Last year, the public was informed of Queen Elizabeth’s decision to step down from royal duties, allowing Prince Charles as heir to take over leadership of the royal family in eighteen months time. This made Charles’ speech at The World Economic Forum on Tuesday, (his first high profile engagement this year), a significant moment; and one where he showcased his intention to take on a more prominent global role.
Prince Charles on business
Like many speaking at Davos this year, the prince’s emphasis was on the need to establish new global processes to tackle climate change. While Charles has been a passionate environmentalist for years, (he made his first official speech on environmental issues in 1968), in his Davos speech, he explained that it is the responsibility of the business world to flick the switch permanently towards sustainable practices.
Charles made the speech to announce his “Sustainable Markets Initiative,” which aims to restructure business practices at the highest levels by uniting industry leaders across the public and private sectors under the banner of doing ‘greener business’ adding, “we need nothing short of a paradigm shift.”
The prince went on to say that old processes within the financial markets and in big business would be overwritten by “a higher purpose mission – putting people and planet at the heart of global value creation.”
While some might see his address as an emulation of the ‘call to action’ urgency that characterises activist Greta Thunberg‘s climate change speeches, perhaps the prince’s initiative can force change at the more turgid institutional levels of influence. “We simply cannot waste any more time — the only limit is our willingness to act, and the time to act is now,” said the prince.
Charles went on to say that new taxes, laws and policies introduced under the initiative could encourage businesses to pursue a greener stance faster. He also voiced his support for investing in the green economy, including sustainable technology, eco-friendly goods and services and (most interestingly for businesses trying to become more sustainable today), supply chain transparency.
While the initiative appears to have all the right intentions to upscale the business world to sustainability, is it vague on its methods of implementation?
Reacting to the speech, Amanda Mackenzie, chief executive of Business in the Community charity, says the initiative hasn’t provided the ‘how’ on sustainable implementations – a problem that many large companies are already experiencing:
“Our research shows that while nearly nine in 10 large companies have a purpose statement, which sets out their intentions to improve in areas such as health and wellbeing, the environment and corporate social responsibility, roughly eight in ten have not yet set clear targets about how to implement them. The challenge for companies in the 2020s is to implement the positive policies they have signed up to, and not just internally but through their entire supply chains.”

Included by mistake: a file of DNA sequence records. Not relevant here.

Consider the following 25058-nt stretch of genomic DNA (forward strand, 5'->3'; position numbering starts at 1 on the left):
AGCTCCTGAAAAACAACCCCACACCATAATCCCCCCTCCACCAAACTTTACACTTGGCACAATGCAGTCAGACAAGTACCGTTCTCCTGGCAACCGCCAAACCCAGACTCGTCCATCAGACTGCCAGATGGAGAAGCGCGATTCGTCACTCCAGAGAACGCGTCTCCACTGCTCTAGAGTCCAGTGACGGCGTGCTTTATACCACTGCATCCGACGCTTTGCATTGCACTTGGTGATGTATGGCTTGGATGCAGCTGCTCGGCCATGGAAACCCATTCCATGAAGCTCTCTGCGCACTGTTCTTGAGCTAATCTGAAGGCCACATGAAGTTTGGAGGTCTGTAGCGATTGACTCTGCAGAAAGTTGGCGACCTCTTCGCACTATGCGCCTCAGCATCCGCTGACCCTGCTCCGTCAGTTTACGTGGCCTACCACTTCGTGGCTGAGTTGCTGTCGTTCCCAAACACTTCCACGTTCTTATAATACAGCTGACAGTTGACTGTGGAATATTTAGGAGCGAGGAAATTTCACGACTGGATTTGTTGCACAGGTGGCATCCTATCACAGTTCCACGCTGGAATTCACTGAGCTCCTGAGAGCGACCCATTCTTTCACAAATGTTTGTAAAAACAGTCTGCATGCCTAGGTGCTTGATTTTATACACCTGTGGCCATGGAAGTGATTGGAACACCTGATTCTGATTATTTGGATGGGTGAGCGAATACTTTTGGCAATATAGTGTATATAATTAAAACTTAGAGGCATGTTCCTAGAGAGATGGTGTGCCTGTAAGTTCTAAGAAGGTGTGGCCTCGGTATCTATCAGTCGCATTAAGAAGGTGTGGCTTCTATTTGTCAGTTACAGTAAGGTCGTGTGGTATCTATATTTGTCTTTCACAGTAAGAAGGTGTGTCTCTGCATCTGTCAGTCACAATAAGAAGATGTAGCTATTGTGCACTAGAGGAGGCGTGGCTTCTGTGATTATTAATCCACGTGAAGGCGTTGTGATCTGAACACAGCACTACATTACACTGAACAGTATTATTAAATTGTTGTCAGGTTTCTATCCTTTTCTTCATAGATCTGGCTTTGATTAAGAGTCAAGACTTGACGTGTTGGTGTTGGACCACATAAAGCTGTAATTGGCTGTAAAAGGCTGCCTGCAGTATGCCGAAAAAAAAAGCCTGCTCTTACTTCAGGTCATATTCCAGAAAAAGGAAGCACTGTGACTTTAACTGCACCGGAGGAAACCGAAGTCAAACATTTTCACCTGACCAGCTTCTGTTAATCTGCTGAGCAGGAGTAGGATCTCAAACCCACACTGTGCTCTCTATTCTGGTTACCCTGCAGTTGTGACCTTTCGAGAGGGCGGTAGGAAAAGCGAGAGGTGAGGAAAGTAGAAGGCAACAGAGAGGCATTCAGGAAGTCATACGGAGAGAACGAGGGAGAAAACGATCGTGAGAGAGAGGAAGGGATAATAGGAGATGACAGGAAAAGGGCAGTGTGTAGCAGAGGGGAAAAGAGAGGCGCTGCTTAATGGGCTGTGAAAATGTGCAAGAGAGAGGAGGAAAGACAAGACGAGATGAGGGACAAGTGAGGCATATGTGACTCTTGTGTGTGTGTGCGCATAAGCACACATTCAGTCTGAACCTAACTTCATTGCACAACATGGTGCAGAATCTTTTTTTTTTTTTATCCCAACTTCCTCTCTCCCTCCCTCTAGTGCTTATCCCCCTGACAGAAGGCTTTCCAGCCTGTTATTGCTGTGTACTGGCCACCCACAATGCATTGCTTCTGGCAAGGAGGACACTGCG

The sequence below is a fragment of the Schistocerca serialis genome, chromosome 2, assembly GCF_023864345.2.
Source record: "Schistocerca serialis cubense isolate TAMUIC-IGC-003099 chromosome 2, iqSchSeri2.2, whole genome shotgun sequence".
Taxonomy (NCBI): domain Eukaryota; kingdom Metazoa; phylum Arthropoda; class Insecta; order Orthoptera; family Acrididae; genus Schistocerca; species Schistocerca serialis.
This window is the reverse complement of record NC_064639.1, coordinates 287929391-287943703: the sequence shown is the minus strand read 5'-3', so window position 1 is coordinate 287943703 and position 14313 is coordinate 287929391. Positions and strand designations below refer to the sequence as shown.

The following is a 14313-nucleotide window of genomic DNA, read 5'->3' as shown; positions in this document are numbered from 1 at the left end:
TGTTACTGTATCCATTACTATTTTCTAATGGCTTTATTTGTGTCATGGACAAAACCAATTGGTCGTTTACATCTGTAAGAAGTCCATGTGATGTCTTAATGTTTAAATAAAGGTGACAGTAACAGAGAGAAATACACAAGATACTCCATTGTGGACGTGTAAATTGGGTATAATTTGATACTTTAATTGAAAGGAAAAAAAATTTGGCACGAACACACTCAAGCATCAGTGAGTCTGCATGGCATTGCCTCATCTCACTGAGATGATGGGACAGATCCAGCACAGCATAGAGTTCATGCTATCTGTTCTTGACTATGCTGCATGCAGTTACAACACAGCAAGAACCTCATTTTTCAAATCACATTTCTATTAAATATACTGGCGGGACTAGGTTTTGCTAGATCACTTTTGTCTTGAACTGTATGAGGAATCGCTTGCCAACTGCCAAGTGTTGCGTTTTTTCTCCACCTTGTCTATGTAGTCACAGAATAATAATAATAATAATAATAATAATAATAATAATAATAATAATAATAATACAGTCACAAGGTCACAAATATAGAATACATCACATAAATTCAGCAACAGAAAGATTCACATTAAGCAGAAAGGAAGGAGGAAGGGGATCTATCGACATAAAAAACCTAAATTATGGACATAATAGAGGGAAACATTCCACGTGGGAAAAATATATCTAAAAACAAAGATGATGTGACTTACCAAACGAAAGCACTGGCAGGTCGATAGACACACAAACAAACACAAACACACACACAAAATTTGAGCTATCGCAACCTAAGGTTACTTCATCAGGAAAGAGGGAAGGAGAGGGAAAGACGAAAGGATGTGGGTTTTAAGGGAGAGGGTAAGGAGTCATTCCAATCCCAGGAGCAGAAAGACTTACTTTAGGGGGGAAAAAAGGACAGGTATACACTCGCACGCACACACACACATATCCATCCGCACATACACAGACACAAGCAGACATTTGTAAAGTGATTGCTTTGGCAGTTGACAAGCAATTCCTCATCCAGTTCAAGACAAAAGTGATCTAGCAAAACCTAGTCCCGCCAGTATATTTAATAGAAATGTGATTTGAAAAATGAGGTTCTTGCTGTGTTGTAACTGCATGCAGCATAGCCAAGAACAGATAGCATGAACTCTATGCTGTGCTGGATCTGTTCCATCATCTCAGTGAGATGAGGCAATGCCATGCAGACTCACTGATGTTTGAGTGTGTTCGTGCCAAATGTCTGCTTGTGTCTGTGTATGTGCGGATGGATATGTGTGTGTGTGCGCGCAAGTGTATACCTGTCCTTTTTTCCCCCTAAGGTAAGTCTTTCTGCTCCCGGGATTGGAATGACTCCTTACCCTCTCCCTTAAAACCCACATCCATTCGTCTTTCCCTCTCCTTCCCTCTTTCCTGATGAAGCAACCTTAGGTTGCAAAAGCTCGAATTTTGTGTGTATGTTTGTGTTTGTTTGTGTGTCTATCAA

Can SMEs better deliver sustainability?
Mackenzie’s response raises the question, could smaller businesses better manage the connection between purpose and implementation when it comes to doing business more sustainably?
“The process of going eco-friendly is easier on a small business to a certain extent but the availability of products is much harder as the fabric companies only want to work with bigger brands. We have emailed various about costing to buy their fabrics and just had no response back at all. – Janet Newman, owner, Phoebe Grace
“There is a misconception that green practices are only reserved for the large corporates. As an entrepreneur running three businesses, with a team of less than 10, there are many ways to include green processes and sustainable strategies in the businesses. I use recycled paper, cardstock from sustainably managed forests and soy inks as much as possible. I plant trees for every stationery order that I receive. With an SME, the decision can be made much quicker to change practices. It is also more likely to be easier with an SME to get buy-in and support from employees.” – Vaishali Shah, owner, Culturally Minded
“Without doubt, there’s a revolution happening at the SME end of the supply chain. 90% of our customers exist because they have been disappointed as consumers and thought the only way to change the world on the environment, ethics, and fair wage was to do it themselves. Our coffee brand customers lead the way on transparency, but it’s permeated throughout our SME customer base – to fashion, pharma and engineering. The reason we’re now here in the UK and have 20 people in Bristol, is that the market for inventory traceability – serial and batch tracking for example to prove the ethics in the supply chain and the sustainable source of raw materials – is booming.” – Stephen Jones – consultancy team lead, Unleashed Software
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